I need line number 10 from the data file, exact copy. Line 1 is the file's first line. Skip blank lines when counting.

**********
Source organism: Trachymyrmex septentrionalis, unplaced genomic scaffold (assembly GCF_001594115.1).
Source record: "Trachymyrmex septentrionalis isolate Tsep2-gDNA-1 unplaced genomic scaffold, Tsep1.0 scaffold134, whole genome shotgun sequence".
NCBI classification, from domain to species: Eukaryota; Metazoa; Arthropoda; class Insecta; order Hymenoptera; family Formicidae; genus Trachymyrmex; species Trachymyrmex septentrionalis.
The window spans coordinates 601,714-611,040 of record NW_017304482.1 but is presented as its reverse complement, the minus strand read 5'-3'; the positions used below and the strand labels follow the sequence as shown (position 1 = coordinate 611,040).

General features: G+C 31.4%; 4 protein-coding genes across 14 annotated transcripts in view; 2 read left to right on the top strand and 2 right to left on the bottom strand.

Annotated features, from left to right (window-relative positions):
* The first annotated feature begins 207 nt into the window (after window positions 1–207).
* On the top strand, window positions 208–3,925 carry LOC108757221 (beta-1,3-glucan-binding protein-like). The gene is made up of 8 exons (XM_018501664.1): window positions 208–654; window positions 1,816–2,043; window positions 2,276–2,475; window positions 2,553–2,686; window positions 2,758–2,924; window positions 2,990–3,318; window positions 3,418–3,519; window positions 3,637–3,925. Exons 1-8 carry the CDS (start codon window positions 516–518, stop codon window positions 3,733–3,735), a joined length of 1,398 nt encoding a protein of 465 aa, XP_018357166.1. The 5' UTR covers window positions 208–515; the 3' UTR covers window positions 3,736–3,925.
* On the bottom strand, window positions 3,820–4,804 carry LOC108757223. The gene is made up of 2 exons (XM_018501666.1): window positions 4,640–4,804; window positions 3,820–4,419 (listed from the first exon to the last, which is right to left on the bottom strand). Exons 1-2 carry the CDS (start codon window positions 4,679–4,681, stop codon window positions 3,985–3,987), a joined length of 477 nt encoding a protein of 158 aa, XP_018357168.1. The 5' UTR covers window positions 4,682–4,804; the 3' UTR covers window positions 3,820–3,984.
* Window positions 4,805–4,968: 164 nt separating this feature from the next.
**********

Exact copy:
* Window positions 4,805–4,968: 164 nt separating this feature from the next.